The Secretary-General today said that his appeal ten days ago for a global ceasefire in the face of the COVID-19 pandemic is resonating across the world, having been endorsed by some 70 Member States so far, as well as by regional partners, non-state actors, civil society organizations and others.
Religious leaders, including Pope Francis, and citizens through grassroots mobilization have also added their moral voice in support of a global ceasefire
The Secretary-General said today that a substantial number of parties to conflict have expressed their acceptance for the call, including in Cameroon, the Central African Republic, Colombia, Libya, Myanmar, the Philippines, South Sudan, Sudan, Syria, Ukraine and Yemen.
But, he said, there is a huge distance between declarations and deeds, calling for robust diplomatic efforts to meet these challenges.
The Secretary-General made a special appeal to all countries with influence on parties waging war to do everything possible for the ceasefire to become a reality.
There is a chance for peace, he noted, but we are far from there. COVID-19 has shown how swiftly it can move across borders, devastate countries and upend lives. We need to do everything possible to find the peace and unity our world so desperately needs to battle COVID-19.
The full transcript is available here.

The UN Refugee Agency (UNHCR) today warned that, one year since the since the launch of a military offensive in Tripoli, fighting is further worsening in Libya, with COVID-19 now bringing new threats.
The ongoing conflict has severely impacted the country’s health system and medical services, which have limited financial resources and face shortages of basic equipment and medicines. Many hospitals or health facilities have also been damaged or closed.
UNHCR and partners are providing generators, ambulances, prefab-containers and tented clinics, in support of local health-care services. The agency is also raising public health awareness amongst refugees, asylum-seekers and Libyans, through posters, text messages and social media, aimed at mitigating the risks of exposure to COVID-19
UNHCR is also calling on the Libyan authorities to ensure the access and inclusion of all population groups in Libya to health surveillance, preparedness, response plans and activities, and it is reiterating its call to release those held in detention.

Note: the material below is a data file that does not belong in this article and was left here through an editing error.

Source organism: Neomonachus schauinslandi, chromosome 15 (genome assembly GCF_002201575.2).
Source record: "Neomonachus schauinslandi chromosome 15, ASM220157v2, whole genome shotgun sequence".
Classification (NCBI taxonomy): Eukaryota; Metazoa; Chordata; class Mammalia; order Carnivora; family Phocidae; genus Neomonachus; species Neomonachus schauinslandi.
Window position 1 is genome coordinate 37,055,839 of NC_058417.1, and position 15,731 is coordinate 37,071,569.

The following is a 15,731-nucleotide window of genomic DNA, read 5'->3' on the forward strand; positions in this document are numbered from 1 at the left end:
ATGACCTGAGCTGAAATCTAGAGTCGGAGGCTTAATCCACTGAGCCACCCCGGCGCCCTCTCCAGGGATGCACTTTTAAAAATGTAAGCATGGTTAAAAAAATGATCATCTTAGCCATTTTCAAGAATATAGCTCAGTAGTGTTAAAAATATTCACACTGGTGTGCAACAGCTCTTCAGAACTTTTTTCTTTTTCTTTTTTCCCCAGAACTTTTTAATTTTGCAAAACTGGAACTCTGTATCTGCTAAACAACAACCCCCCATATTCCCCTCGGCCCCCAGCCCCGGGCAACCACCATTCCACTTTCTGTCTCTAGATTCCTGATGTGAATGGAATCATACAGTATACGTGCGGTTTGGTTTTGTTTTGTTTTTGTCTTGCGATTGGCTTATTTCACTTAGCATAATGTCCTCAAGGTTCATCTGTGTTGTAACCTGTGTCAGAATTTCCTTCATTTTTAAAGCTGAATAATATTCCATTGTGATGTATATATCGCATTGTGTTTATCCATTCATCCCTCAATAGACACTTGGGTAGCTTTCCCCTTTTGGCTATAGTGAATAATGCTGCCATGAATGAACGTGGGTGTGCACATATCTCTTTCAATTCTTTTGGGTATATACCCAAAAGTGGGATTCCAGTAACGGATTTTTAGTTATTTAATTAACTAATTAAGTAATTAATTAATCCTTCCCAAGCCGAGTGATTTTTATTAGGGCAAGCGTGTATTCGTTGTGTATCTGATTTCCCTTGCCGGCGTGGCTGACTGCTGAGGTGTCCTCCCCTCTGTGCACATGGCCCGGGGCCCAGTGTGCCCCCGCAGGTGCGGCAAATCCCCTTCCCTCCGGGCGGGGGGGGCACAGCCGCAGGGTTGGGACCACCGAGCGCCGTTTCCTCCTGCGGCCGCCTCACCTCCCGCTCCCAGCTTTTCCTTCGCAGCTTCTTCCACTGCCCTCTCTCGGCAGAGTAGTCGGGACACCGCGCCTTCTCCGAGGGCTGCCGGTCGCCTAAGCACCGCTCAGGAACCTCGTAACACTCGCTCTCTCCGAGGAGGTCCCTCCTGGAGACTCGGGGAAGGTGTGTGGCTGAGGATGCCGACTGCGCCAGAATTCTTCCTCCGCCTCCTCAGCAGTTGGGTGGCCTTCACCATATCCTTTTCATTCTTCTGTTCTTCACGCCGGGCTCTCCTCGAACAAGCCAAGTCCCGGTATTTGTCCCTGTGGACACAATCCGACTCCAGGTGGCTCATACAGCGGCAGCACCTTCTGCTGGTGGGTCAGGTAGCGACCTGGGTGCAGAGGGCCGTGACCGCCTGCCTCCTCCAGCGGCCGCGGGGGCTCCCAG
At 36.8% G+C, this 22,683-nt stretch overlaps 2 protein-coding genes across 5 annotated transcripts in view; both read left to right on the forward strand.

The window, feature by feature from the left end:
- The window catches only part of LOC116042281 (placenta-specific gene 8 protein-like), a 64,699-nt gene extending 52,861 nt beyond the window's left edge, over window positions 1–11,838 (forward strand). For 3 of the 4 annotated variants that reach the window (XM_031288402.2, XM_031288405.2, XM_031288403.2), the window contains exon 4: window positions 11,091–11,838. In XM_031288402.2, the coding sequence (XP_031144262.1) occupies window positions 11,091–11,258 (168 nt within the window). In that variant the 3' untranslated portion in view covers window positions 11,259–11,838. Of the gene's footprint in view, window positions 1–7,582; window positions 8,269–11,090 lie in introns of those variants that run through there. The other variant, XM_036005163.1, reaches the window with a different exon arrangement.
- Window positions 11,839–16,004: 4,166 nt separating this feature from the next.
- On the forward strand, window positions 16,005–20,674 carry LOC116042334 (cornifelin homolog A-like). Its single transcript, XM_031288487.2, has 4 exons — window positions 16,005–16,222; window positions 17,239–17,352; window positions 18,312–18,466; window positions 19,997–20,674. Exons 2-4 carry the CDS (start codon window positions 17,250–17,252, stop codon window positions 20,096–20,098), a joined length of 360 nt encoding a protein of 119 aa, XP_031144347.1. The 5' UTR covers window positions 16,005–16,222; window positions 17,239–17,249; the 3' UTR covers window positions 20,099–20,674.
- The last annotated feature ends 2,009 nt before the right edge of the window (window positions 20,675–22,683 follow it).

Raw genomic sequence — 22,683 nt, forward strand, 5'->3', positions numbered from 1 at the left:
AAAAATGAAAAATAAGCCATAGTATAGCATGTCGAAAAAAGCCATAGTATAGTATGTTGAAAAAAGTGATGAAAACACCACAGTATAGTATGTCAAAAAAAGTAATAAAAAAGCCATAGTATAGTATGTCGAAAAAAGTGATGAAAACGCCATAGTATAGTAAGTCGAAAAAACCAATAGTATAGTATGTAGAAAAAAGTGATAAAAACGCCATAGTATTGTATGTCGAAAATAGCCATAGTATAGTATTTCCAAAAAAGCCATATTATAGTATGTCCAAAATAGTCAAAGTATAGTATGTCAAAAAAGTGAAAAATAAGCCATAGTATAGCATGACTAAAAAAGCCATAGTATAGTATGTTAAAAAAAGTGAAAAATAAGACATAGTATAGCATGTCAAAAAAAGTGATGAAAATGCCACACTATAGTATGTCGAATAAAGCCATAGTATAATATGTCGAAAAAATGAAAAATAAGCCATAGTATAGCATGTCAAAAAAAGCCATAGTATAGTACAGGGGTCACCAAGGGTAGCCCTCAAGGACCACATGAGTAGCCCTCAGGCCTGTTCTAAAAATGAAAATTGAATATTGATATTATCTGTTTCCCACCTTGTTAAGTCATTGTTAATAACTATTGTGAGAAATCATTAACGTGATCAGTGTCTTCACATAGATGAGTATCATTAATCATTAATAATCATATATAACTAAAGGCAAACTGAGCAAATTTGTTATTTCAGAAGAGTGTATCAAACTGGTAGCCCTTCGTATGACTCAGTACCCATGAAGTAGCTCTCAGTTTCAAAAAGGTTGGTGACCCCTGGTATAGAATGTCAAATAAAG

The agency also echoed the Secretary-General’s appeal urging warring parties across the world to cease their fighting in support of the response to the threat of the pandemic.
The UN Human Rights Office (OHCHR) today said Syria is one of the countries where the risk of mass infections in prisons is extremely high and which has yet to take any such action to tackle this.
OHCHR said the situation in all official prisons there and makeshift detention facilities is alarming, particularly in the overcrowded central prisons, and in the detention facilities run by the four Government security branches, and in the Sednaya military prison.
Vulnerable groups detained in Syria include elderly people, women and children, and many people with underlying health conditions, some of them directly as a result of the ill-treatment and neglect they have experienced while in detention.
The UN Rights Office urged the Syrian Government and the armed groups to take urgent action -- following the example of other countries -- to release sufficient numbers of detainees to prevent COVID-19 leading to yet more loss of life and misery after nine years of unrelenting death, destruction of the health system and displacement. It also called on all parties to allow humanitarian actors and medical teams unhindered access to prisons and other places of detention to check the conditions under which the detainees live and asses their needs.
Today, the Humanitarian Coordinator for the occupied Palestinian territory, Jamie McGoldrick, released $5.16 million from the oPt Humanitarian Fund to support the Inter-Agency COVID-19 Response Plan. This is in addition to the allocation of $1 million on 20 March.
The UN and humanitarian partners in the oPt are requesting US$34 million to respond to COVID-19 to prevent further transmission and mitigate the worst effects of the pandemic in support of the Government of Palestine’s COVID-19 Response Plan.